The Hunger Games Series

Although I read The Hunger Games series quite some time ago, it was only recently that Phoebe was allowed to read it. I remember some of her classmates reading it when she was in 3rd/4th grade, and that, I felt, was way too young. Common Sense Media rates it at age twelve and up, and that seems to be right. It is really no more violent than the later Harry Potter books, but the violence is more realistic since this is not a magical world, so that needs to be taken into consideration by parents. It is also helpful when the parent can vet the book in advance. Since this was Phoebe’s first foray into dystopian fiction, I decided that we would read the first book together, and then she could read the other two (Catching Fire and Mockingjay) on her own. This way, we could talk about what was happening as we went. Potential spoilers ahead!

So, the negatives first. This series is violent–the whole premise centers on kids between 12-18 being forced to kill each other. Although the violence is not graphically described, people do die–twenty-two of the twenty-four Tributes perish in the first book, and most of them do not die easily or well. Even Katniss and Peeta experience grave injuries and suffer pain, thirst, and hunger in addition to the loss of allies and friends. It is intense.

In addition to the violence, people also lie, plot, and break the law. Regardless of the necessity of it, Katniss and Gale knowingly break the law when they hunt outside the fence. Katniss pretends to love Peeta to give herself an advantage in the Games. That her feelings get complicated doesn’t change the fact that she thinks it is largely an act on everyone’s part. Haymitch is a drunk, which raises other concerns and questions. The people who live in the Capitol are shallow and narcissistic. And most of these concepts continue through the other two books.

However, these exact things are what make the series worthwhile. There are countless conversations to be had based on the things that happen. Katniss and Gale breaking the law to hunt can begin a discussion of ethics. What is one supposed to do when faced with an unjust law? When one might have to do something wrong in order to survive? This can lead to a conversation about places in our world where women are denied education, where people are denied clean water or proper healthcare. It can also lead to global awareness, which is often lacking with young adults, and activism. A series like this is a perfect opportunity to connect the fictional world and the real world, and to explore how to avoid a world like the one Collins describes becoming our reality.

Katniss is also an effective role model. Is she perfect? No. But she is skilled, smart, and tough. She and Gale are a team–she is not dependent on him. She takes care of her family when no one else is there to do so. She is willing to put her life on the line for her sister, literally. She defies the Capitol by publicly mourning Rue and by gambling that the Gamemakers will let her and Peeta live rather than have no Victor at all. Does her defiance get her into trouble? Sure, but that serves to make her more human. People mess up.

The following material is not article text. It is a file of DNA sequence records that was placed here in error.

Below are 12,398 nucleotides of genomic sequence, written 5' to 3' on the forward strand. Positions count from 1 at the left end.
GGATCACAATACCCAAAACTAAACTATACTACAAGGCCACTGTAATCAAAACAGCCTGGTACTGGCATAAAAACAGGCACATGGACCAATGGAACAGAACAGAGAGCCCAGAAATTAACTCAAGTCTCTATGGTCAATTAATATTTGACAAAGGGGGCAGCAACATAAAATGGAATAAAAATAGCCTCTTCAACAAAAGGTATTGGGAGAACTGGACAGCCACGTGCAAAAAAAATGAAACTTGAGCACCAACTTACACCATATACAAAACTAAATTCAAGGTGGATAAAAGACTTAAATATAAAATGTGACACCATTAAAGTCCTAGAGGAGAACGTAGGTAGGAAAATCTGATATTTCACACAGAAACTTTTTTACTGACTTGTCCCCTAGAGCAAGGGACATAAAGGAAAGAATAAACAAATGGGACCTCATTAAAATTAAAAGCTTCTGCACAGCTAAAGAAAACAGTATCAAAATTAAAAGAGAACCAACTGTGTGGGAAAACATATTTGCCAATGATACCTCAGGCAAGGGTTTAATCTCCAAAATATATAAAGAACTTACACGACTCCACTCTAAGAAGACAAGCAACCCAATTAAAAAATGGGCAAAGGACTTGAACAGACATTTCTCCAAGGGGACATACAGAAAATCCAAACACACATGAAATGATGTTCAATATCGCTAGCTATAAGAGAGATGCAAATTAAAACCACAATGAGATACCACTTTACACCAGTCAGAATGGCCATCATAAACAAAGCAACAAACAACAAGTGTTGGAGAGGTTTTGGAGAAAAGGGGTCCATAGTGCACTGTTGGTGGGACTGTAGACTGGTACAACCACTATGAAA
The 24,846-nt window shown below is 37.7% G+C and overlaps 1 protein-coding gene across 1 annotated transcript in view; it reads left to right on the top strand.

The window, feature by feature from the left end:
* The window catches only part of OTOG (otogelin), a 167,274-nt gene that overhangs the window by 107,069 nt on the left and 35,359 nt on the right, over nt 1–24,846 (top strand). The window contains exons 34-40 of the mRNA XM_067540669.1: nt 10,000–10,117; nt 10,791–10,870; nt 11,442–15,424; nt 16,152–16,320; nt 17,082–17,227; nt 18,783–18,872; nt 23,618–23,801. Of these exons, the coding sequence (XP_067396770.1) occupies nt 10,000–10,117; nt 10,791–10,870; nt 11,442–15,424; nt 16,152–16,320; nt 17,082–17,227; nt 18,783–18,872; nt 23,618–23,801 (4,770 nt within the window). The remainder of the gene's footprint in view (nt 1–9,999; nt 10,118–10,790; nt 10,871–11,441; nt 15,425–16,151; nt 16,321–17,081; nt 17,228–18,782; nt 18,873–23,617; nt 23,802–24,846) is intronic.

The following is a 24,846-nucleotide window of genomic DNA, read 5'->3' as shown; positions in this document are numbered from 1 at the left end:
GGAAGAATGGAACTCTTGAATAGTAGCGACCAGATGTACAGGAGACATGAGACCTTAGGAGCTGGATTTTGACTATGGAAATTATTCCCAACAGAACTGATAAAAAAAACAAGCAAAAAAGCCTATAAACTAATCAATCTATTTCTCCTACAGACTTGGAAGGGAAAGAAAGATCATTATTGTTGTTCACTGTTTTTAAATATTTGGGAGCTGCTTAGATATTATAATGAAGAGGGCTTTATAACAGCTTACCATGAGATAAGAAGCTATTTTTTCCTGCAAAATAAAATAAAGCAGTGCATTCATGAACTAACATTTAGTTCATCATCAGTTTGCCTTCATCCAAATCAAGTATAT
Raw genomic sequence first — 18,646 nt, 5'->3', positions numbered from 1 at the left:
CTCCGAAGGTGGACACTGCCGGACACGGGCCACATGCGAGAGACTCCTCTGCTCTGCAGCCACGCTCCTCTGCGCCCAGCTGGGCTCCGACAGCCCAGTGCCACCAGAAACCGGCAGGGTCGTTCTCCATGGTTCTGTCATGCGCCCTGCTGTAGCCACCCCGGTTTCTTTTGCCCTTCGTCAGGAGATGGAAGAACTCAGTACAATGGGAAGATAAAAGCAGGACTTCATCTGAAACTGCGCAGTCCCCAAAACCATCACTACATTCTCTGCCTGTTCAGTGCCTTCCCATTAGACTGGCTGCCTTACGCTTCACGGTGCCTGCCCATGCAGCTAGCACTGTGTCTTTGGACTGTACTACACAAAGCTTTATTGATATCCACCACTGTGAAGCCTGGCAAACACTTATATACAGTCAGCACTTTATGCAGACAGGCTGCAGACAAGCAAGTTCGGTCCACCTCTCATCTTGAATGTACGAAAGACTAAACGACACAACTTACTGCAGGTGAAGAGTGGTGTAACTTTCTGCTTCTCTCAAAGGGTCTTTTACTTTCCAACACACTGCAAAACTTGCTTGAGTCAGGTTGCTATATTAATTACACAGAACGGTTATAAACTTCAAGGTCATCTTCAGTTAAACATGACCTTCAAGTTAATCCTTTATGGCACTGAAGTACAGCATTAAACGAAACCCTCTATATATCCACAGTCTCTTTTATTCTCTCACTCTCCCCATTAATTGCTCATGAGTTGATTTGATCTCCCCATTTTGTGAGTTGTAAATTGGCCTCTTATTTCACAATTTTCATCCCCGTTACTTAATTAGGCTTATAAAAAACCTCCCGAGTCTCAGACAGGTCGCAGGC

Phoebe says: I loved the Hunger Games series. I liked how although Katniss wanted to win the games for Prim, she also didn’t want to kill any of the other tributes. When her sister Prim was chosen at the Reaping, Katniss volunteered as District 12’s tribute. It wasn’t a small thing for her to volunteer; she was risking her life for her sister. When she was in the arena, she created an alliance with Rue, who reminded Katniss of her sister. They created a plan to blow up the Career’s food. In the process Rue was killed. Katniss
covered Rue’s body with flowers and truly mourned her. Rue was her friend, and Katniss wanted to be honest about that.

Katniss was also very smart. She was able to get her own food and when she almost dead, found water. Near the end of the first book, when there were only a few of them left, the Gamemakers put a backpack for each of the remaining districts in the front of the arena. Each of the backpacks had what each district needed most. Peeta had blood poisoning and was dying. Katniss knew that the bag for District 12 had medicine for Peeta. Peeta didn’t want her to go, but Katniss felt she had to, so she drugged him and went anyway–and that saved his life. Katniss risked her life once again and got the backpack for Peeta.

When Katniss and Peeta were the only ones left, they were told that there could only be one victor, but then Katniss remembered that they had to have at least one victor. She got poisonous berries, and she and Peeta threatened to eat them. The Gamemakers immediately stopped them and crowned them both the victors.

In the next two books, Katniss continues to risk her life for her friends and for the people she loves. She does her best to stay true to herself and not play the games everyone else is playing, but she doesn’t always have a choice. She has to step forward or nothing will change or get better. She is a fighter, and I like that about her.



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